On Thursday, Jen bakes. Henry sorts potatoes again. Omar goes to Naples takes more grist to Lyon's mill and picks up previous grist. (Note: does this indicate that Lyon's Mill is in Naples rather than at the Blodgett place as previously thought???) Sarah and Jane continue quilting. Henry Tenney and Jane stay overnight. A midwinter thaw --- it has been 50-60 degrees for a few days.

I think we've located the blacksmith shop mentioned earlier - Avery's - probably located in Ingleside - near the church and the Grange Hall -- location on the map --- click link to the right.


amarkel58 said...

Do you remember the draft horse "farm" across the road from our Kensington house? They had a Democrat wagon that they used to hitch the team up to and drive down to Town Meeting every March...kind of odd, but kind of cool (by "odd" I mean a lot of production for a quarter-mile trip). Also they drove it in the town's annual 4th of July parade....the kids will remember that because if you lived in town, you could be in the parade! Maeve walked with her friend Ashley one year and passed out candy, and Wyatt drove his motorized car the year he was five, Dave walking along beside him. There were lots of those old wagons around that area, though most were decorative, and no longer functional.

Also, it's true, unground grain has a much longer shelf life, assuming you can keep mice and moths away, which I believe has to do with the volatility of the oils and the way they break down once exposed to air. I think I remember reading once about old mills & how cross-contamination could be a problem, infrequent, but of course devestating when it occurred. (It's still a problem now, but for much different reasons.) So I guess it would make sense to not expose an entire year's crop at once, just in case?

amarkel58 said...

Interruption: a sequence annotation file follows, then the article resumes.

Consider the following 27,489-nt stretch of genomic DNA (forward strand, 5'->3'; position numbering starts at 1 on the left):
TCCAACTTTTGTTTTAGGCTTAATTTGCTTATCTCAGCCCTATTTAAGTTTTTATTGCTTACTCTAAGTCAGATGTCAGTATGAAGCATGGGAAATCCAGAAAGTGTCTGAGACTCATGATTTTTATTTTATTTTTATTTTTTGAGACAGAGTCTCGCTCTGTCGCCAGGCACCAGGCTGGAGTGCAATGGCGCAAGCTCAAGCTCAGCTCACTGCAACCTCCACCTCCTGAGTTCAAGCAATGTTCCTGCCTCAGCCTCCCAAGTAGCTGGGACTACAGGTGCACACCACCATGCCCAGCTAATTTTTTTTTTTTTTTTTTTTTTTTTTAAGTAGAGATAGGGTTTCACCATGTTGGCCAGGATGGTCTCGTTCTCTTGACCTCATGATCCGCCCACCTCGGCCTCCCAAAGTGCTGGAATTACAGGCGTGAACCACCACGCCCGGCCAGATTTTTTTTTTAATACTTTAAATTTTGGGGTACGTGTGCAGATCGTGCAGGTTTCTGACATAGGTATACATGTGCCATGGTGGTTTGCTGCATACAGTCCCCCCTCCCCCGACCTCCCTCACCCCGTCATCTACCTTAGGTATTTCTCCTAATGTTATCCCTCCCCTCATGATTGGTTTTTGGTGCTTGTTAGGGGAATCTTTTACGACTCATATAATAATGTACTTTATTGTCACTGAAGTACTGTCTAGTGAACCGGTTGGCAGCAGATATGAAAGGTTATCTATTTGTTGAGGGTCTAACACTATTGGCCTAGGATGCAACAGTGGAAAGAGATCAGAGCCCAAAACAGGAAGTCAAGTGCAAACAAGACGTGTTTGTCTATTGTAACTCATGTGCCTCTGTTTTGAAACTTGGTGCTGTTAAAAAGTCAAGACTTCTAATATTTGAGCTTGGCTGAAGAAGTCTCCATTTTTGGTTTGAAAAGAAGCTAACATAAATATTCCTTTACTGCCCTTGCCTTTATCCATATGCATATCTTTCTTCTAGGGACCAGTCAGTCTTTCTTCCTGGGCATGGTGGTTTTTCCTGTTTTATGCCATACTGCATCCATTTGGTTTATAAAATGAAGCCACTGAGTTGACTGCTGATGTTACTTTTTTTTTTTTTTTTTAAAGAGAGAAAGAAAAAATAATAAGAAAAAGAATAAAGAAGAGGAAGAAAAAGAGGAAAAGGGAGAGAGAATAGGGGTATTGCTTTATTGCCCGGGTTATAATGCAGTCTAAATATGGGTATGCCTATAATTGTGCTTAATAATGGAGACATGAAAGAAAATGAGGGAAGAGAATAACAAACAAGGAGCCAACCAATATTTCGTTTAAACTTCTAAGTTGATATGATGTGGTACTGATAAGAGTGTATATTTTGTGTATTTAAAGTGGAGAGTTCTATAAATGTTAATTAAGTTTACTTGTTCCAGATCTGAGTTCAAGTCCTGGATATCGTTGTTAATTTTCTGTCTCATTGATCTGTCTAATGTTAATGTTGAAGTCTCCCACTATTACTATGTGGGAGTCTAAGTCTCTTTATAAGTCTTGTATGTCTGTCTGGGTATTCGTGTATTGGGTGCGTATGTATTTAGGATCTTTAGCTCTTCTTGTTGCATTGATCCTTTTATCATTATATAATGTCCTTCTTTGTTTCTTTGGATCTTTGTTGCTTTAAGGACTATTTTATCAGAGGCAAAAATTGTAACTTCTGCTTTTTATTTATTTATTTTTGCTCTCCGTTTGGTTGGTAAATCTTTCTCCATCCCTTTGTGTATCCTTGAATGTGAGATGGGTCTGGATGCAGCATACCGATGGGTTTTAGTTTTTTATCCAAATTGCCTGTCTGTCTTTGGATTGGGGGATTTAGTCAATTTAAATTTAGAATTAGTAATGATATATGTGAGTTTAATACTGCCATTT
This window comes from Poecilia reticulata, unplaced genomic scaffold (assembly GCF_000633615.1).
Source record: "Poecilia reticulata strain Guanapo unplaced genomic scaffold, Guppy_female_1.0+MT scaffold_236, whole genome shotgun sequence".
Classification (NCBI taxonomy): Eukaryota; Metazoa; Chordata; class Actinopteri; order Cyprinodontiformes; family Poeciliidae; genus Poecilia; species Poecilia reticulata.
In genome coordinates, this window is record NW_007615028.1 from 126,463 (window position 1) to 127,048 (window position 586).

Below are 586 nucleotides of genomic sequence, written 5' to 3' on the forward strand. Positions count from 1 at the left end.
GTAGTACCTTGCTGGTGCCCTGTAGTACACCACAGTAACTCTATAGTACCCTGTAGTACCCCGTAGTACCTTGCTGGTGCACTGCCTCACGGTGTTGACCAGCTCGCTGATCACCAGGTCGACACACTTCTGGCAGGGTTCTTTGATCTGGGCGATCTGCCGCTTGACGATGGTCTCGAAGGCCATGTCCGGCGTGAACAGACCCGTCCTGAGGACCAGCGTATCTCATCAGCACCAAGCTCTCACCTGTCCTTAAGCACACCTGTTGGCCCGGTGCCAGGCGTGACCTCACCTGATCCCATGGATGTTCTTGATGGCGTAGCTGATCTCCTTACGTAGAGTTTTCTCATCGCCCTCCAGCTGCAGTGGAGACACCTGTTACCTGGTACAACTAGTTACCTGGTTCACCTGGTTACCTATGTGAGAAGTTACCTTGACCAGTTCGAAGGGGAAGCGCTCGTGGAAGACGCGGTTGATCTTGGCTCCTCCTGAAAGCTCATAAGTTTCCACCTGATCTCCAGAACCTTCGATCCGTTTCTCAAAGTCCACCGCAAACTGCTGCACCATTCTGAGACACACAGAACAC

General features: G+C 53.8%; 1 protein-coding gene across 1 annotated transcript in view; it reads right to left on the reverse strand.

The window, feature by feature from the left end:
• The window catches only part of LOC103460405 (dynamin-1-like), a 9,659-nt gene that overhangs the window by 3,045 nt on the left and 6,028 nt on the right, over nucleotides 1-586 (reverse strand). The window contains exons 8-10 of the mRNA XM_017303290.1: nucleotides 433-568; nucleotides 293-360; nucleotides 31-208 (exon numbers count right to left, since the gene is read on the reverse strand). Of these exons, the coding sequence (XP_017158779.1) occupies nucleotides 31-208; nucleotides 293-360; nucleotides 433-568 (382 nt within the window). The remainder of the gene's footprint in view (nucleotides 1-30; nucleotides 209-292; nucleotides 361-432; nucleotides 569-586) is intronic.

also--notice how we're having a thaw again now, on the exact same dates? Woo-wah! I wonder how often THAT happens??

Sequana said...

AH......quilting! *S* I don't spose any of those old quilts are still in your family?

Speaking of ice - I live in an apt bldg in Chicago that was built in the 40's.

In the kitchen wall that leads outside, there is a square door. When I asked what that was for, I was told it was for the ice delivery.

They would have had to carry up the blocks to the 3rd floor; must have still had "ice boxes" in the 40's kitchens.

I know this is generations behind your diary there, but it reminds me of so many things.

Louise's Son-in-law said...

Thanks for the stories! I do have a couple of quilts from the Drake side of the family, but not all the way back to 1886! My Grandma Drake quilted a lot.. she made quilts to send to overseas Christian mission work, and she did quilting for others to make money. I remember that people from Rochester would take her quilts that had been pieced by somebody in their family, but never quilted. Grandma charged $2.00 per spool for the quilting. They were 100 yard spools, so I'm guessing about 28,000 stitches for $2. I should talk to a current quilter to see if I can figure out how long 28,000 stitches takes, and how many spools per "standard" quilt?

I've known about ice and milk doors in houses. Our house had two until we put on the siding! I had never heard of them in apartment buildings, but it makes perfect sense!

Sequana said...

I've sent an email to Bob at Superior Threads to see if he has any answers for us. Seems to me I saw something in one of his newsletters about spools needed for a quilt top. I'll let you know what I hear.

I have a friend out in OR who does quilting as a home business. For regular quilting, she charges .30 per square inch. For a single bed, that would be $220.50, PLUS cost of thread.

That would be for a quilt that was all set to load on her quilting frame - the top, the batting and the backing fabric. The customer would then need to do the finishing themselves.